Flooding: Top 5 Safety Tips

As many of you may have heard (or even unfortunately experienced), a hurricane, deemed “Harvey,” hit the coast of Texas, near Corpus Christi. The long road to clean-up and recovery is just beginning for many. Interested in donating to the victims of Hurricane Harvey? Click here to view Charities Providing Assistance in the Wake of Hurricane Harvey!

Natural disasters, such as flooding, can be extremely dangerous for people of all ages, especially if you suffer from any lung or breathing related illnesses. Even after the flood water recedes, there are conditions that can put your lung health at risk. How can you stay safe during these uncertain times? Keep reading for our top five things you’ll want to know during a flooding weather emergency.

1. Evacuate if Directed

It is never advised to try and wait out the storm; especially if you have been advised to evacuate. Always do your best to be proactive when severe weather is about to hit. Try and make arrangements with family, friends, or acquaintances to assist you, if need, in evacuation/preparedness.

When you evacuate, be sure to take any medications, or medical devices that your condition(s) requires, with you. Do your best to avoid driving and walking through flood water during your evacuation; flood water often contains harmful chemicals and sewage that can be dangerous to come in contact with.

2. Lost Power? Be Cautious

If you are at home during an extreme weather event such as flooding and are without power, you’ll want to remain extremely cautious. Be mindful of items on the floor, tight corners, and more that may impede your path. You’ll also want to avoid cooking inside with any gasoline, diesel, charcoal, and/or other portable cooking devices. These devices produce harmful carbon monoxide that can build up indoors and become fatal.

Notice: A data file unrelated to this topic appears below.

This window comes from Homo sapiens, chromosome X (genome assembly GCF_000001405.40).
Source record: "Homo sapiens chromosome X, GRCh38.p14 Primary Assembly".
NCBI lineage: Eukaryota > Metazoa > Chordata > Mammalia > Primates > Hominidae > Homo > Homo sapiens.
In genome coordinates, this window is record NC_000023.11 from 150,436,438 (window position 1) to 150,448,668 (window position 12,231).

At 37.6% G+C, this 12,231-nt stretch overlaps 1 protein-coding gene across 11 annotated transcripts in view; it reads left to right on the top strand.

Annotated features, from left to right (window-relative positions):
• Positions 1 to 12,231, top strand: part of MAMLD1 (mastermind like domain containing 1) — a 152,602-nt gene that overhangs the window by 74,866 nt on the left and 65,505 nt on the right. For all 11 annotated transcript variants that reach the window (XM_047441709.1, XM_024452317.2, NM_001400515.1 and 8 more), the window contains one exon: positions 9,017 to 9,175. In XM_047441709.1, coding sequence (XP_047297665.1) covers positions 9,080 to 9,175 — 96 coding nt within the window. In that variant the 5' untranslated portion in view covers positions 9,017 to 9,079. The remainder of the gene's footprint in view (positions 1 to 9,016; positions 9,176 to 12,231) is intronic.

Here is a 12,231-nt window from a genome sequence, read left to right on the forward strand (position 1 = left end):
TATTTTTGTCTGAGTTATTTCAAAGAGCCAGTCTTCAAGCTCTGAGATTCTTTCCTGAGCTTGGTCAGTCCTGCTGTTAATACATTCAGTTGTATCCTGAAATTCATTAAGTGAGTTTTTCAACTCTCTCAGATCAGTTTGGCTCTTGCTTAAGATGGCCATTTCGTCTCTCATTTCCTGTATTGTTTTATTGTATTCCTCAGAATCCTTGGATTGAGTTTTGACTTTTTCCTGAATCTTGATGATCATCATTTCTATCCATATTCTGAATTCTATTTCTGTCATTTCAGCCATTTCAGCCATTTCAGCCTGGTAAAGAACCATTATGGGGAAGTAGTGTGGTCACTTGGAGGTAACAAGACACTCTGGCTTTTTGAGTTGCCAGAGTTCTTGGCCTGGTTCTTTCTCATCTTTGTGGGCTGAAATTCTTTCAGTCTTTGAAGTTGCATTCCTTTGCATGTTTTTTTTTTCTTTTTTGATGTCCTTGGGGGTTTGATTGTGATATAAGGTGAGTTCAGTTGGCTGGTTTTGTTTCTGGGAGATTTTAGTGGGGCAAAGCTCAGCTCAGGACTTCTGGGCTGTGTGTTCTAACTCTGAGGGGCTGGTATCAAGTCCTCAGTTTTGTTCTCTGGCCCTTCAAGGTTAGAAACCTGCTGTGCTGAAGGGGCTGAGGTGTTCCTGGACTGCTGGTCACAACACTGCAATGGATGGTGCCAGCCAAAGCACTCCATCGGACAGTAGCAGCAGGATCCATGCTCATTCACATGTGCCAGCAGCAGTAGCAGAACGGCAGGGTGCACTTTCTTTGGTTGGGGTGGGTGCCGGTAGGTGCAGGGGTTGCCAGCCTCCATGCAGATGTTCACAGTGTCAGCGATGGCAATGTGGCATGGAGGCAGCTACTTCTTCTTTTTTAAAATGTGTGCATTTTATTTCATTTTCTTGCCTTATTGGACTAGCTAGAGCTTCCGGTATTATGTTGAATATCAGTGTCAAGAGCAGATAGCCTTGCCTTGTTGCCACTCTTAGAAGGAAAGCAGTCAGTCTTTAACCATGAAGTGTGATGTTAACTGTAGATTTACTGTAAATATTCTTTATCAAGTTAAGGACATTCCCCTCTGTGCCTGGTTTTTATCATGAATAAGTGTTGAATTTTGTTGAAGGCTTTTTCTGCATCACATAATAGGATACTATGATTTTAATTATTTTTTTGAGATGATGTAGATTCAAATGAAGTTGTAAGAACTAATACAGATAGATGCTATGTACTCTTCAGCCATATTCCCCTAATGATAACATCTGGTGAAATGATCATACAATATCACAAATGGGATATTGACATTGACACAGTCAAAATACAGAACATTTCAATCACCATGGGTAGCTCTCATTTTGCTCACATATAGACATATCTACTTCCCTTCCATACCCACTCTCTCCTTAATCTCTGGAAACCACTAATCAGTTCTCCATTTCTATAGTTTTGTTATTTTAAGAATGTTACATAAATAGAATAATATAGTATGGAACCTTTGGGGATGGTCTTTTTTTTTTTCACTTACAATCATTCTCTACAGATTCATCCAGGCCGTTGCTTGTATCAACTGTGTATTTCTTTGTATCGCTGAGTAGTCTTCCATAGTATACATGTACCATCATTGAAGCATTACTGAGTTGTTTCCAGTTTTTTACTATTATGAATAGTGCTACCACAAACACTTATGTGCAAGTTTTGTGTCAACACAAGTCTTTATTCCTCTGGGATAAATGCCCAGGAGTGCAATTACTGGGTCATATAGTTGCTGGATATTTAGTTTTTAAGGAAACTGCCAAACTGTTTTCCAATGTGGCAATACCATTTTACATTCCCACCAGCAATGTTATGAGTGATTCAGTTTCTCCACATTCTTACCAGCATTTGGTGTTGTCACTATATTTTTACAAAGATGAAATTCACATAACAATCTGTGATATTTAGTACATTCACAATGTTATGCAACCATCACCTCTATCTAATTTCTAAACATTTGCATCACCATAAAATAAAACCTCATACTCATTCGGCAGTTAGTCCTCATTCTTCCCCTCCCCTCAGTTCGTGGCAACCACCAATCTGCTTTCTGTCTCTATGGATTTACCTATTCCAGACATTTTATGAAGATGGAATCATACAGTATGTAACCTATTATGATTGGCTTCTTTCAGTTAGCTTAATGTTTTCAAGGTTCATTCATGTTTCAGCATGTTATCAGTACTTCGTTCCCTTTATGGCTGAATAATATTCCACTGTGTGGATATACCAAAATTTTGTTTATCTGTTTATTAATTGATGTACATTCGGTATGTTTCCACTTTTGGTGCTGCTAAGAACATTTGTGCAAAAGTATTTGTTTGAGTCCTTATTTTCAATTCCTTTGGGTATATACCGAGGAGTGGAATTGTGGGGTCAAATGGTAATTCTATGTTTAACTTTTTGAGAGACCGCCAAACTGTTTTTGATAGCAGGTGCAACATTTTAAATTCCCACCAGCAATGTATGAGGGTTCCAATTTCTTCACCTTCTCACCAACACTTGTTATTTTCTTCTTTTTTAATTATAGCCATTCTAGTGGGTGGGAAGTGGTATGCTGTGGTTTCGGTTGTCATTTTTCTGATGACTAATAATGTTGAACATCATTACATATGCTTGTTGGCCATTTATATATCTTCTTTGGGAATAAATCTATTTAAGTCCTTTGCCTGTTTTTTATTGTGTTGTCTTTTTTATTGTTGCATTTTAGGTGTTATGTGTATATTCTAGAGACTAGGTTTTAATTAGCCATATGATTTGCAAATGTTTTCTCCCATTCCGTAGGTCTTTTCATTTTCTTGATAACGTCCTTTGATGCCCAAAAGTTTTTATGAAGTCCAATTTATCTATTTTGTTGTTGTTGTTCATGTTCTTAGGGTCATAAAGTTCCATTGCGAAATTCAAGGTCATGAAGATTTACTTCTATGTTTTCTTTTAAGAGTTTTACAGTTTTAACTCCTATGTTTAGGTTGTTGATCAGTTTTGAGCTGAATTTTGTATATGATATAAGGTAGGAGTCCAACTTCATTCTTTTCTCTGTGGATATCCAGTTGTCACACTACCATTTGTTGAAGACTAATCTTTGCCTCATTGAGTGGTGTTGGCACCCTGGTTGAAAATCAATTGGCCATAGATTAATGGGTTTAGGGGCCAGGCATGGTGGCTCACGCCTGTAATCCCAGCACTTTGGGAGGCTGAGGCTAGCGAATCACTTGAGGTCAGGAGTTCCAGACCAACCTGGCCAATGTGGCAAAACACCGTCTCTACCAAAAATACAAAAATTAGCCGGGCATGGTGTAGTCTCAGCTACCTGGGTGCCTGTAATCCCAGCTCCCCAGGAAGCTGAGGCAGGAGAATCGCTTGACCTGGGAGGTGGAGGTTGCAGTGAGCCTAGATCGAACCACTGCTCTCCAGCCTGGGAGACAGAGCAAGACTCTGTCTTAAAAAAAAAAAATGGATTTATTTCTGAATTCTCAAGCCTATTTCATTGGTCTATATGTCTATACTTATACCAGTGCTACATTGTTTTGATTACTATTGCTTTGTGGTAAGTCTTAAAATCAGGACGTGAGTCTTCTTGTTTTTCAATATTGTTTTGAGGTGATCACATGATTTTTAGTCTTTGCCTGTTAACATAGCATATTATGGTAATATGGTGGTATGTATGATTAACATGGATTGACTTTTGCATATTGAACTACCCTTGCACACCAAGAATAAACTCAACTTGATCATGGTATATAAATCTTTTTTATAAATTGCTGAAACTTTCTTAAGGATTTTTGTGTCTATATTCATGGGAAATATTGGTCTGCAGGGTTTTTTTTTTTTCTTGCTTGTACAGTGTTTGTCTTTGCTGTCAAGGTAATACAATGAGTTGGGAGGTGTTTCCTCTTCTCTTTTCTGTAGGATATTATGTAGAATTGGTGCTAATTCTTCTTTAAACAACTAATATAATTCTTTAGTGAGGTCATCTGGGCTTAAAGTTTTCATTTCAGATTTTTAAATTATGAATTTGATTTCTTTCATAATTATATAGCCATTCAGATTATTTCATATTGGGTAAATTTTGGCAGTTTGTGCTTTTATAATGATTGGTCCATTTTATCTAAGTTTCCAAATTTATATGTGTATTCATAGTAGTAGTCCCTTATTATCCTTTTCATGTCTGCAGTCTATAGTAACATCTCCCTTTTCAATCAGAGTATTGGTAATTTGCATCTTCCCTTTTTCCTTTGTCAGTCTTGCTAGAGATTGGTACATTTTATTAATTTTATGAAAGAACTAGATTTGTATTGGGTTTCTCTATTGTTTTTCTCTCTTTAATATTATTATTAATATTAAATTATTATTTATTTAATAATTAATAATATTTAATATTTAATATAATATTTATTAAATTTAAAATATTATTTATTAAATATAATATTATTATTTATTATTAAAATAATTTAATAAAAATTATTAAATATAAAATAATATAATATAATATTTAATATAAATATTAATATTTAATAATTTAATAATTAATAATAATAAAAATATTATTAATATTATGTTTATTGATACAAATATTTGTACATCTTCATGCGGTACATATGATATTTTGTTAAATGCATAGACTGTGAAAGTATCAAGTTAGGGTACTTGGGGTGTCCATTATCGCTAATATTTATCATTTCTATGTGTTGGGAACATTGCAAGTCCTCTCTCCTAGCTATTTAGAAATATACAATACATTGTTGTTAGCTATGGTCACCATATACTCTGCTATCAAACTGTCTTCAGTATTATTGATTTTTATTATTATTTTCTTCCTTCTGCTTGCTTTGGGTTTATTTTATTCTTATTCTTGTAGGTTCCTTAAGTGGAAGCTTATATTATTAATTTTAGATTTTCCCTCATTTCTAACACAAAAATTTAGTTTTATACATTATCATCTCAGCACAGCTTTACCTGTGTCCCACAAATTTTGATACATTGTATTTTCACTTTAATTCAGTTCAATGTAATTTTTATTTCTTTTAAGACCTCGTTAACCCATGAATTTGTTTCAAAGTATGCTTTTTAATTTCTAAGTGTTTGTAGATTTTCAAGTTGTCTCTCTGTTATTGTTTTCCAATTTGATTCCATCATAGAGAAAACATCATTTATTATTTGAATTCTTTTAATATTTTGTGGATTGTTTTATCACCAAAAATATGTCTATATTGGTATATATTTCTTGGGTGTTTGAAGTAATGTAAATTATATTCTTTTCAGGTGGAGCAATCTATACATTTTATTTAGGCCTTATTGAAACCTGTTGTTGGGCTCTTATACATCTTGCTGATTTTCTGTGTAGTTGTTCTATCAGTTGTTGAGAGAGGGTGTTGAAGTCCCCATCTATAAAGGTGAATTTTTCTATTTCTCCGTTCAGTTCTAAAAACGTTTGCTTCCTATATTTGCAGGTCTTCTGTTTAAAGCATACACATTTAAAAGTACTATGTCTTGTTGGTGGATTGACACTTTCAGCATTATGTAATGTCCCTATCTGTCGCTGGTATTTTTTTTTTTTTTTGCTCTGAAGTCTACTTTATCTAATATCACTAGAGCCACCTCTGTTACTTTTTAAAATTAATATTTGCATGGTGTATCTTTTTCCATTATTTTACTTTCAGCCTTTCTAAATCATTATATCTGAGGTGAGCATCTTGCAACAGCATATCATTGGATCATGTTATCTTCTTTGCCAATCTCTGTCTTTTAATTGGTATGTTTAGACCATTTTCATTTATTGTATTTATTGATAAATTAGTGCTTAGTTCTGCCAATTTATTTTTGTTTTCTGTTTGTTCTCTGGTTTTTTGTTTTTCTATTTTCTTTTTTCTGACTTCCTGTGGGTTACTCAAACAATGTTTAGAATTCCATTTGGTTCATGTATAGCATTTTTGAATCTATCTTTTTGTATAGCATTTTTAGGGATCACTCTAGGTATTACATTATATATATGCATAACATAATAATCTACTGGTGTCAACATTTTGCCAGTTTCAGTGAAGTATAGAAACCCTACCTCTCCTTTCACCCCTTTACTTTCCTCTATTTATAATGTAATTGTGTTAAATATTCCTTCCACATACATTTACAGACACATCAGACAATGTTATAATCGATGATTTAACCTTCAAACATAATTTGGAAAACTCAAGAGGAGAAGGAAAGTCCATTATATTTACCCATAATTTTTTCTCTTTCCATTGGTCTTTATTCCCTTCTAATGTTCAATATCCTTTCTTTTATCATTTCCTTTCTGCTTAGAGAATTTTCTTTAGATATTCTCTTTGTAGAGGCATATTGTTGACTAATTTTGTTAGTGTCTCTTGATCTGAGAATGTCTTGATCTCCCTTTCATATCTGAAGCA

BONUS TIP: Are you an oxygen user? Calling your service provider and alerting them that you are an individual requiring oxygen therapy can help providers prioritize your location during power outages.

3. Be Proactive

During extreme flooding, if you are not asked to evacuate, you’ll want to prioritize stopping any water intrusions. Following the paths the water makes in your home can lead you to large sources and assist you in stopping further damage.
Do your best to contain and remove any water-damaged items. These items may contain the same toxins, chemicals, and mold from the flood water itself.

4. Safety is Always First

During a flood, if you are not asked to evacuate, it is safest to turn off your gas and electricity from its main source. When you are cleaning up be mindful of the harmful airborne particles and gasses. Make sure you wear protective equipment such as gloves, boots, and breathing masks. Safety should always be first on your mind.

5. Clean & Discard

The items that you are able to salvage must be cleaned and dried completely - otherwise you risk housing mold and other unwanted harmful agents. Discard any damaged objects or any items you are unable to get clean or dry.

It is always advised to try to stay up-to-date on news reports regarding the weather conditions in your area. Staying up-to-date on local weather reports allows you the opportunity to become proactive and ensure you are always prepared for any type of weather.

Looking for further information or resources regarding floods and water damage? Click Here: https://goo.gl/QFZizt

About Danielle Jason: Danielle is extensively trained oxygen specialist and used her oxygen therapy knowledge to write on products from leading manufactures such as Inogen, Respironics, Chart, Invacare and ResMed.

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